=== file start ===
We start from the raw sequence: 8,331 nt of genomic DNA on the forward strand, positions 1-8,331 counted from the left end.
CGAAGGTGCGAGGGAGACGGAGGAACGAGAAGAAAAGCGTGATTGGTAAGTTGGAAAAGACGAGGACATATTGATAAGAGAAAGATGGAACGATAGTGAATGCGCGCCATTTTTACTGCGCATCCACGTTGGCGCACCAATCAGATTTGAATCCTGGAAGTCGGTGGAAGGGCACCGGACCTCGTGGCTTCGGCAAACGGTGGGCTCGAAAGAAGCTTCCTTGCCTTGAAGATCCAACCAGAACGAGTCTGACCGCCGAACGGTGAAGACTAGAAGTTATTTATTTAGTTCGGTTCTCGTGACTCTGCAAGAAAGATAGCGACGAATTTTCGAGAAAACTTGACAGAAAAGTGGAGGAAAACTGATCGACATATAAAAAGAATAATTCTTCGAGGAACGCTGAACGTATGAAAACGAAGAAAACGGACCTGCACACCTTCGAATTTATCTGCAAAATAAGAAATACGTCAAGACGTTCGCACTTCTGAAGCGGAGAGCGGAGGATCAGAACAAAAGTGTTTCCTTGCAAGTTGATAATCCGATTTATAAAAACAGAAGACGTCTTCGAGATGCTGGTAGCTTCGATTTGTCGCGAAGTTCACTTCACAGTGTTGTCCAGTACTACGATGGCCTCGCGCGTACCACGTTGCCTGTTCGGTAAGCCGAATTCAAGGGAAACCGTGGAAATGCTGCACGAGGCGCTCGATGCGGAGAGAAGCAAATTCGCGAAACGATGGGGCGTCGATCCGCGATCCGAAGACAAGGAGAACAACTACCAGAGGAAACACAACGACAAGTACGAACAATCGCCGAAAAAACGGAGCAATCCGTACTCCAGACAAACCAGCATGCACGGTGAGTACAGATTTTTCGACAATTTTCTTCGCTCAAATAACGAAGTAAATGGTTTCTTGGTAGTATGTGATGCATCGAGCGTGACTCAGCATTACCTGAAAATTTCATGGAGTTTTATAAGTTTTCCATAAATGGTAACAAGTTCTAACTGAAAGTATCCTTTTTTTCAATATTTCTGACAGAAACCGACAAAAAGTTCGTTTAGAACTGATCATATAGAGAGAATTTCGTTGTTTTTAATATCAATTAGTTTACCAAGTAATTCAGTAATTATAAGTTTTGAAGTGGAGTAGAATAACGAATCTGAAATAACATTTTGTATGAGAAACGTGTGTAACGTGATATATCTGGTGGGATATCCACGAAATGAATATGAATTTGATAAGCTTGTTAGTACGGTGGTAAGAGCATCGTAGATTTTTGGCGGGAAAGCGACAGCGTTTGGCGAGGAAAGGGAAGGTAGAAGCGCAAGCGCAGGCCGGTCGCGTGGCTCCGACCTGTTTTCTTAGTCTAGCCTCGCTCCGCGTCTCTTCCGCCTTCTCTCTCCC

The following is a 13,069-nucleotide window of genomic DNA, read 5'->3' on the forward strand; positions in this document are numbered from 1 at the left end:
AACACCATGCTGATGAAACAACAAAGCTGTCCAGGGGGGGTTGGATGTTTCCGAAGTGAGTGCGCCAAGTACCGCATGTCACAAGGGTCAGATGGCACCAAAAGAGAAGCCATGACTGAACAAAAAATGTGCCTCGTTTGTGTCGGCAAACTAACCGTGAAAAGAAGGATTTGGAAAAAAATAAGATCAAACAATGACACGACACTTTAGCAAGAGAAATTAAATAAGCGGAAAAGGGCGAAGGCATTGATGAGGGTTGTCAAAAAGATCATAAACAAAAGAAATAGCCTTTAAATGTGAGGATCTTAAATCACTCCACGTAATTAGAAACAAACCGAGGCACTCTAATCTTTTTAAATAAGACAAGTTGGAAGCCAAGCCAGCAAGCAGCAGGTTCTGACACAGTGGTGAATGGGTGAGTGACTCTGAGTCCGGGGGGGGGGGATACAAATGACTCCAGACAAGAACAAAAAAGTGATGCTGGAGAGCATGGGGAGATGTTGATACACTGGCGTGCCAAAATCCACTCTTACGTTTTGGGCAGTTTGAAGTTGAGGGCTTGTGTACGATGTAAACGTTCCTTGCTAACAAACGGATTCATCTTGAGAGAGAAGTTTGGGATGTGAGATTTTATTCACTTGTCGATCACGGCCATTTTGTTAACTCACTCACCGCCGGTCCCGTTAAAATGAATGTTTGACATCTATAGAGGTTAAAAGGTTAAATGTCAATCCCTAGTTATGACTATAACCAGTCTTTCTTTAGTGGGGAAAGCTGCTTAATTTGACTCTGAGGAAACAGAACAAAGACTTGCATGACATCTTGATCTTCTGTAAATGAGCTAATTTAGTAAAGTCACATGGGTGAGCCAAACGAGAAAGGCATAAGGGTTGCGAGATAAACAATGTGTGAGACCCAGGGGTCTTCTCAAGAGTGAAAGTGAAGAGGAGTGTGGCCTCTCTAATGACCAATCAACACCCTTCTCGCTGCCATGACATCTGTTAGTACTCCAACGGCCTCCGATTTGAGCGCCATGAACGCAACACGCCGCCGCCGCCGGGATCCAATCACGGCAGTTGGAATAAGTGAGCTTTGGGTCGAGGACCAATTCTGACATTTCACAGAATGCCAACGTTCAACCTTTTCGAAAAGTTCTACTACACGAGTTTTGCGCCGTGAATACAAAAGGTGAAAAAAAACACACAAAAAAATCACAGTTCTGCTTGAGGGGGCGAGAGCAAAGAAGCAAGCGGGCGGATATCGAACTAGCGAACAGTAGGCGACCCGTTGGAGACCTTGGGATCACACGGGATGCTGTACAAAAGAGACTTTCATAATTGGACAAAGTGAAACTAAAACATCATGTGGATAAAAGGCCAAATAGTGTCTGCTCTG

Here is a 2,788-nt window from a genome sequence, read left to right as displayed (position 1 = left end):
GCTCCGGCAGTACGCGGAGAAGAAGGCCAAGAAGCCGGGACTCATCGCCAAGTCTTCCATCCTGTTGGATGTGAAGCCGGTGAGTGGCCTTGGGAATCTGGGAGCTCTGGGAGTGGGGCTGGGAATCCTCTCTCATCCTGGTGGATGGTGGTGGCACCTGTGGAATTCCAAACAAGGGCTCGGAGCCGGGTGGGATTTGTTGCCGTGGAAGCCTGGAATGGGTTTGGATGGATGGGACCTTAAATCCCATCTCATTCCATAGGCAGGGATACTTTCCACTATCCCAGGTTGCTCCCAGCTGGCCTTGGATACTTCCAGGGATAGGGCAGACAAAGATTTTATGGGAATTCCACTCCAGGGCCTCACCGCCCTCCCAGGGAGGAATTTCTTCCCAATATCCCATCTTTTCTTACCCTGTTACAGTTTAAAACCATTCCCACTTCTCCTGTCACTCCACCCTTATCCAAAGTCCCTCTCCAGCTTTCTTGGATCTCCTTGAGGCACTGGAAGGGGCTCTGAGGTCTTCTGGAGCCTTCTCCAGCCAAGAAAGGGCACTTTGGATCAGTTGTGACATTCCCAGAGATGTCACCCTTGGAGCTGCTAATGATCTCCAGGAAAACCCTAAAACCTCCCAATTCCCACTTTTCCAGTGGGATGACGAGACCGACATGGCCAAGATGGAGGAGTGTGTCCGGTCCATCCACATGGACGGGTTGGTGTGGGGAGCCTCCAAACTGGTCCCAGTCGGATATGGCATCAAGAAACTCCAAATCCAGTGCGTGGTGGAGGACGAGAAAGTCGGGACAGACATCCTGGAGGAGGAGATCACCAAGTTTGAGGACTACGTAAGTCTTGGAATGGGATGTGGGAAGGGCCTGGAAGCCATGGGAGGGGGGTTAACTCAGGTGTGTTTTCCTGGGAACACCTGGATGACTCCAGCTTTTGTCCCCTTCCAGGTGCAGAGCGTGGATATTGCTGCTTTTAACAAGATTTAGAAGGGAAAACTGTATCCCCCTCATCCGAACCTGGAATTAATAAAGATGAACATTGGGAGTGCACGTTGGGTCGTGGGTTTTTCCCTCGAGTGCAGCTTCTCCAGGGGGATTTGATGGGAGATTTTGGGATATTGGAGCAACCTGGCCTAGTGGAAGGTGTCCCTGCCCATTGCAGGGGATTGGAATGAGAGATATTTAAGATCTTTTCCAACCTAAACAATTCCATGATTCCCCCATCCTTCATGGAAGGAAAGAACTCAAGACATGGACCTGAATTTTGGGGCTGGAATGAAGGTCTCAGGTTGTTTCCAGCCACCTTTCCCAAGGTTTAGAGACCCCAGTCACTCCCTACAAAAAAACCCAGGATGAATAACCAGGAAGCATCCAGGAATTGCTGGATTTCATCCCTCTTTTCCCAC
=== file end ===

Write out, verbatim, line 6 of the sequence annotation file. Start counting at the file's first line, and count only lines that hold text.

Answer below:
GCTCCGGCAGTACGCGGAGAAGAAGGCCAAGAAGCCGGGACTCATCGCCAAGTCTTCCATCCTGTTGGATGTGAAGCCGGTGAGTGGCCTTGGGAATCTGGGAGCTCTGGGAGTGGGGCTGGGAATCCTCTCTCATCCTGGTGGATGGTGGTGGCACCTGTGGAATTCCAAACAAGGGCTCGGAGCCGGGTGGGATTTGTTGCCGTGGAAGCCTGGAATGGGTTTGGATGGATGGGACCTTAAATCCCATCTCATTCCATAGGCAGGGATACTTTCCACTATCCCAGGTTGCTCCCAGCTGGCCTTGGATACTTCCAGGGATAGGGCAGACAAAGATTTTATGGGAATTCCACTCCAGGGCCTCACCGCCCTCCCAGGGAGGAATTTCTTCCCAATATCCCATCTTTTCTTACCCTGTTACAGTTTAAAACCATTCCCACTTCTCCTGTCACTCCACCCTTATCCAAAGTCCCTCTCCAGCTTTCTTGGATCTCCTTGAGGCACTGGAAGGGGCTCTGAGGTCTTCTGGAGCCTTCTCCAGCCAAGAAAGGGCACTTTGGATCAGTTGTGACATTCCCAGAGATGTCACCCTTGGAGCTGCTAATGATCTCCAGGAAAACCCTAAAACCTCCCAATTCCCACTTTTCCAGTGGGATGACGAGACCGACATGGCCAAGATGGAGGAGTGTGTCCGGTCCATCCACATGGACGGGTTGGTGTGGGGAGCCTCCAAACTGGTCCCAGTCGGATATGGCATCAAGAAACTCCAAATCCAGTGCGTGGTGGAGGACGAGAAAGTCGGGACAGACATCCTGGAGGAGGAGATCACCAAGTTTGAGGACTACGTAAGTCTTGGAATGGGATGTGGGAAGGGCCTGGAAGCCATGGGAGGGGGGTTAACTCAGGTGTGTTTTCCTGGGAACACCTGGATGACTCCAGCTTTTGTCCCCTTCCAGGTGCAGAGCGTGGATATTGCTGCTTTTAACAAGATTTAGAAGGGAAAACTGTATCCCCCTCATCCGAACCTGGAATTAATAAAGATGAACATTGGGAGTGCACGTTGGGTCGTGGGTTTTTCCCTCGAGTGCAGCTTCTCCAGGGGGATTTGATGGGAGATTTTGGGATATTGGAGCAACCTGGCCTAGTGGAAGGTGTCCCTGCCCATTGCAGGGGATTGGAATGAGAGATATTTAAGATCTTTTCCAACCTAAACAATTCCATGATTCCCCCATCCTTCATGGAAGGAAAGAACTCAAGACATGGACCTGAATTTTGGGGCTGGAATGAAGGTCTCAGGTTGTTTCCAGCCACCTTTCCCAAGGTTTAGAGACCCCAGTCACTCCCTACAAAAAAACCCAGGATGAATAACCAGGAAGCATCCAGGAATTGCTGGATTTCATCCCTCTTTTCCCAC